TitleEgocentric and allocentric visuospatial working memory in premotor Huntington's disease: A double dissociation with caudate and hippocampal volumes.
Publication TypeJournal Article
Year of Publication2017
AuthorsPossin KL, Kim H, Geschwind MD, Moskowitz T, Johnson ET, Sha SJ, Apple A, Xu D, Miller BL, Finkbeiner S, Hess CP, Kramer JH
Date Published2017 Jul 01
KeywordsAdult, Algorithms, Analysis of Variance, Caudate Nucleus, Female, Hippocampus, Humans, Huntington Disease, Imaging, Three-Dimensional, Magnetic Resonance Imaging, Male, Memory, Short-Term, Middle Aged, Neuropsychological Tests, Organ Size, Self Concept, Social Perception, Spatial Memory, Visual Perception

Our brains represent spatial information in egocentric (self-based) or allocentric (landmark-based) coordinates. Rodent studies have demonstrated a critical role for the caudate in egocentric navigation and the hippocampus in allocentric navigation. We administered tests of egocentric and allocentric working memory to individuals with premotor Huntington's disease (pmHD), which is associated with early caudate nucleus atrophy, and controls. Each test had 80 trials during which subjects were asked to remember 2 locations over 1-sec delays. The only difference between these otherwise identical tests was that locations could only be coded in self-based or landmark-based coordinates. We applied a multiatlas-based segmentation algorithm and computed point-wise Jacobian determinants to measure regional variations in caudate and hippocampal volumes from 3T MRI. As predicted, the pmHD patients were significantly more impaired on egocentric working memory. Only egocentric accuracy correlated with caudate volumes, specifically the dorsolateral caudate head, right more than left, a region that receives dense efferents from dorsolateral prefrontal cortex. In contrast, only allocentric accuracy correlated with hippocampal volumes, specifically intermediate and posterior regions that connect strongly with parahippocampal and posterior parietal cortices. These results indicate that the distinction between egocentric and allocentric navigation applies to working memory. The dorsolateral caudate is important for egocentric working memory, which can explain the disproportionate impairment in pmHD. Allocentric working memory, in contrast, relies on the hippocampus and is relatively spared in pmHD.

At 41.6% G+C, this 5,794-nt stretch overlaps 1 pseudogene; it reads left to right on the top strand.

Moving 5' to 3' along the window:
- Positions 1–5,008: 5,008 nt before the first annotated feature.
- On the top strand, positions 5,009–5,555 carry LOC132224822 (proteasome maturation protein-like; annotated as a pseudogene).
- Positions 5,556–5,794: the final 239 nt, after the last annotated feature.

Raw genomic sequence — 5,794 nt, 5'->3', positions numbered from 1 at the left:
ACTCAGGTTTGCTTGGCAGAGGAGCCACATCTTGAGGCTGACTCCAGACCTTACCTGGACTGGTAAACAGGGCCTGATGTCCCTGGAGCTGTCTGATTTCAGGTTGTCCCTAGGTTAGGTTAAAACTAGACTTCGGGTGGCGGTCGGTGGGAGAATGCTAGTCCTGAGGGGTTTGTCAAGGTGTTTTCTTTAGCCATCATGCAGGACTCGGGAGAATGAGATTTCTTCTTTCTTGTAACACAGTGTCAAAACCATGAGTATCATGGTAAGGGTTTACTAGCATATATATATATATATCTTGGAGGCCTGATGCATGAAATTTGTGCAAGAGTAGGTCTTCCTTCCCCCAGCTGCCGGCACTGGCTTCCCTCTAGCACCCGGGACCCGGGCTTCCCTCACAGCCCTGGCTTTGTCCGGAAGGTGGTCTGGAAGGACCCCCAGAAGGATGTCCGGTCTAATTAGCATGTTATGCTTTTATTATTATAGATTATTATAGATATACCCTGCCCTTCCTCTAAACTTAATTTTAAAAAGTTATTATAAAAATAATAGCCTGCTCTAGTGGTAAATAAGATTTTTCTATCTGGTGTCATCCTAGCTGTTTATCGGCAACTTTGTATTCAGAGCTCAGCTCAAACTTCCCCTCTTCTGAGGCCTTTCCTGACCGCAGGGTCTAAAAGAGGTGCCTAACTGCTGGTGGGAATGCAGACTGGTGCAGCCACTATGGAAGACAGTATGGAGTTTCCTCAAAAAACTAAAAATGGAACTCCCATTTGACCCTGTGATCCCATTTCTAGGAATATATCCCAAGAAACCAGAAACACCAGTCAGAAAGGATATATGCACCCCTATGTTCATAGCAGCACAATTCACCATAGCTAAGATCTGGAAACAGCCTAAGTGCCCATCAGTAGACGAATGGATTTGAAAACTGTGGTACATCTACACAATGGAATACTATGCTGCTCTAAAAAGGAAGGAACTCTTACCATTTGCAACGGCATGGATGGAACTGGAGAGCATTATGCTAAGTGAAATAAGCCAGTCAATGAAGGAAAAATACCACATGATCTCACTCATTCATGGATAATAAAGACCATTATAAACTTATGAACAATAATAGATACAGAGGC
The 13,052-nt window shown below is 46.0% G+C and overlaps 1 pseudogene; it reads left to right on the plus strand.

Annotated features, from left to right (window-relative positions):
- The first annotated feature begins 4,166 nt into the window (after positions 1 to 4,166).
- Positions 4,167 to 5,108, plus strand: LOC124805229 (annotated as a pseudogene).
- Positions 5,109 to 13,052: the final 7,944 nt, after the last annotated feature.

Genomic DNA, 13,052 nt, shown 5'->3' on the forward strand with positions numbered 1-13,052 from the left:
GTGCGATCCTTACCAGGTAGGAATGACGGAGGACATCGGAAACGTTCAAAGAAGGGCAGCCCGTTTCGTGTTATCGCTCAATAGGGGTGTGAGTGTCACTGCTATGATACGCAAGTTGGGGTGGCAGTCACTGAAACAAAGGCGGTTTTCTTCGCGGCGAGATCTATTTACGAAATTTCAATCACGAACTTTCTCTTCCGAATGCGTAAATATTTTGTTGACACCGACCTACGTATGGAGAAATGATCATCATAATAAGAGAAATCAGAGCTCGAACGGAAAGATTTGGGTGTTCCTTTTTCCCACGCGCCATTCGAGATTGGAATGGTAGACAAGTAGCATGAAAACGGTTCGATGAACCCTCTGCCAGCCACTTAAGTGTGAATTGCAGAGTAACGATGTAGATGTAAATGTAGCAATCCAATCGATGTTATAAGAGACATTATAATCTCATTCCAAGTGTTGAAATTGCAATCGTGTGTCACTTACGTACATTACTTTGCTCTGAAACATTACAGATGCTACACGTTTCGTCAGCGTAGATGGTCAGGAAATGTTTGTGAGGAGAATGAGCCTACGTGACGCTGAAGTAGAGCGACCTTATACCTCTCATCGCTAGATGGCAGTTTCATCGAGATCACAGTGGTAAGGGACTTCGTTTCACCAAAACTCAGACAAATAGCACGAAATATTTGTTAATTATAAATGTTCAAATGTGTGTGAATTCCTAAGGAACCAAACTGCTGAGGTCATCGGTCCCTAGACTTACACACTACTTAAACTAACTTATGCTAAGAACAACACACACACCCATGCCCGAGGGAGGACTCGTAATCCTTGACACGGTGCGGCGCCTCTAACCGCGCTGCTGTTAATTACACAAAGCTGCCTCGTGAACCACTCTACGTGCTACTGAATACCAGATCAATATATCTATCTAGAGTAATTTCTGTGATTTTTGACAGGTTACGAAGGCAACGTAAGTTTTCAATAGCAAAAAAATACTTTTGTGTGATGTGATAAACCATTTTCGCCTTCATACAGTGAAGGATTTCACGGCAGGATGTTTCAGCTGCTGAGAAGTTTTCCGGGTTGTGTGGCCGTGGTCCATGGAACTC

Alternate JournalNeuropsychologia
PubMed ID28427989
PubMed Central IDPMC5765862
Grant ListP50 AG023501 / AG / NIA NIH HHS / United States
P01 AG017586 / AG / NIA NIH HHS / United States
K23 AG037566 / AG / NIA NIH HHS / United States
L30 RR024974 / RR / NCRR NIH HHS / United States
R01 AG032289 / AG / NIA NIH HHS / United States